Murder Victim's Family Wins $9 Million Claim

, The Connecticut Law Tribune


Angelo Ziotas
Angelo Ziotas

Even before Otto was convicted of the murder, Smith's estate filed civil lawsuits against Otto and Otto's ex-wife. In the claim against Otto, the estate alleged the intentional tort of wrongful death. In the case against Kathleen Otto, they alleged fraudulent transfers of cash and property to her from her husband after the killing. Kathleen Otto denies the allegations.

Last year, the state Supreme Court upheld a lower court decision attaching about $550,000 worth of Kathleen Otto's assets in case Smith's family wins the lawsuit alleging fraudulent transfers.

Liability in the civil case against Kenneth Otto was decided Sept. 30. In early November, the two sides then had a hearing on damages before Judge Trial Referee Richard Rittenband. The former Superior Court judge was tasked with valuing the economic damages and factoring in Smith's loss of life's enjoyment due to her early death.

In a ruling released in late November, Rittenband awarded the estate $9,158,233.

Of that, roughly $6.8 million was for non-economic damages. Rittenband awarded these damages at a rate of $10,000 per month, after estimating that Smith would have lived 57 more years. Rittenband also awarded nearly $1 million in punitive damages. Explaining the award for loss of life's enjoyrment, Rittenband wrote that the victim "was fascinated with beauty and fashion, loved to walk, play games and go shopping, but above all else, her interaction with her family was paramount."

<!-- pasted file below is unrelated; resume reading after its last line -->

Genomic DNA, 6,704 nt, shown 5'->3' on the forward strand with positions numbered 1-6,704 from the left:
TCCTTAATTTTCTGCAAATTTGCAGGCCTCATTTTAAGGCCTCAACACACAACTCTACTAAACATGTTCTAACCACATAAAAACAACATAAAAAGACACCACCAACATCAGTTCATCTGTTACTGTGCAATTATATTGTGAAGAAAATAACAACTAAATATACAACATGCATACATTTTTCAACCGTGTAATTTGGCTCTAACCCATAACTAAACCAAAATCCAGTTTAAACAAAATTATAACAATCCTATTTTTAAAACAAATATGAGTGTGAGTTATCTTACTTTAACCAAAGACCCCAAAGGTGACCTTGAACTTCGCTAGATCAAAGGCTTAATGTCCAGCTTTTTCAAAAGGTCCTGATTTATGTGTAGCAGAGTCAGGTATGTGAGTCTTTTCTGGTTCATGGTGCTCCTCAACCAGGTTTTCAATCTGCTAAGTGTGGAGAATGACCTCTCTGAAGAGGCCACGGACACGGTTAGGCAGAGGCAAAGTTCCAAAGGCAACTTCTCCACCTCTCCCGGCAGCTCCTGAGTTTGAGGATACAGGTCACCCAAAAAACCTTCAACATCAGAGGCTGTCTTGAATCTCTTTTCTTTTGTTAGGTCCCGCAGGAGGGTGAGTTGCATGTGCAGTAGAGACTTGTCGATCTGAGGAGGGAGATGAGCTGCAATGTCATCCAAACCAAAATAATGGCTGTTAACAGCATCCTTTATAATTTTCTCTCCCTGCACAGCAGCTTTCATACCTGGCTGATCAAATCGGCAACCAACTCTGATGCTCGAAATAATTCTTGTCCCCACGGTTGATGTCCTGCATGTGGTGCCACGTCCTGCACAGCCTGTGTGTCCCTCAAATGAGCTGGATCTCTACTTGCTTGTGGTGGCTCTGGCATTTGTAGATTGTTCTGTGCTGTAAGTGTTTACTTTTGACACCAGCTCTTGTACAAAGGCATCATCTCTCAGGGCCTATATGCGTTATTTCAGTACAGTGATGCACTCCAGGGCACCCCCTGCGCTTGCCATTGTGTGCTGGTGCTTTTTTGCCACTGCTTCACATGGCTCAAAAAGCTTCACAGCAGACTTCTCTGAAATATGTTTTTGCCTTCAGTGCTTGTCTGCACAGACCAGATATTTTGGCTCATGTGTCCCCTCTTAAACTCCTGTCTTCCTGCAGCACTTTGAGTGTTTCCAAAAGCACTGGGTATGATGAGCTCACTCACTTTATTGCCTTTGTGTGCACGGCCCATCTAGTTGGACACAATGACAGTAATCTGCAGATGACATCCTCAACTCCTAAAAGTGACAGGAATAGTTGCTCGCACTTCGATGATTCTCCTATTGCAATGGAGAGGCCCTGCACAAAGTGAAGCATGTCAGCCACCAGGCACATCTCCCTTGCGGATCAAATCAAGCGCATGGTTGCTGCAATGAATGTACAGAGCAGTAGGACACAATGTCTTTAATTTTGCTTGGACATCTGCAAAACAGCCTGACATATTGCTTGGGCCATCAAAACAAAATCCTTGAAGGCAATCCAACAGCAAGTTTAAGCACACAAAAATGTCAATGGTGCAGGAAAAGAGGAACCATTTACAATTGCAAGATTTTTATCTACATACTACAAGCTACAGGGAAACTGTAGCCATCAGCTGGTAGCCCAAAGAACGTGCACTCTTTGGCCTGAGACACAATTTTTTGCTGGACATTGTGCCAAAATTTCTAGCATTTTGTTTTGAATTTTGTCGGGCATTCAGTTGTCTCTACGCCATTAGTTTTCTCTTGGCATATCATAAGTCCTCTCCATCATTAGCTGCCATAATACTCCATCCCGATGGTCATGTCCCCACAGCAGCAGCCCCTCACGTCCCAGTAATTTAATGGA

As for economic damages, Rittenband concluded that Smith would not remain a stripper but would fulfill her goal of being a hairdresser. A plaintiff's expert witness, Gary Crakes, a Southern Connecticut State University economics professor, estimated that Smith would earn $1.3 million over her lifetime in that profession. Rittenband went with that number for economic damages, noting that Smith had already been styling hair for acquaintances on an informal basis and hoped to get a certificate to do so commercially.

"Of course, she may have during her lifetime changed occupations and earned more but at this point, the only reasonable evaluation has to be as a hairdresser," wrote Rittenband.

Brown, one of Otto's lawyers, said judges and juries have a difficult time putting a dollar value on the loss of a life. He was not surprised by the nearly $9.2 million total. Brown said there is a "correlation with damages" when the circumstances surrounding the case particularly offend the trier of fact, "not to mention the pain and suffering that occurred before death."

Ziotas, the Stamford trial lawyer, whose practice includes wrongful death cases, said it's not unusual for a judge to award damages based on a career that a victim had aspirations for but hadn't actually started. He noted that an aspiring hairdresser does not require a lot of schooling. He said a court would be less likely to award money for a career that required extensive education, such as a medical doctor.

The real question, said Ziotas, is whether the plaintiffs will ever recover any of the award.

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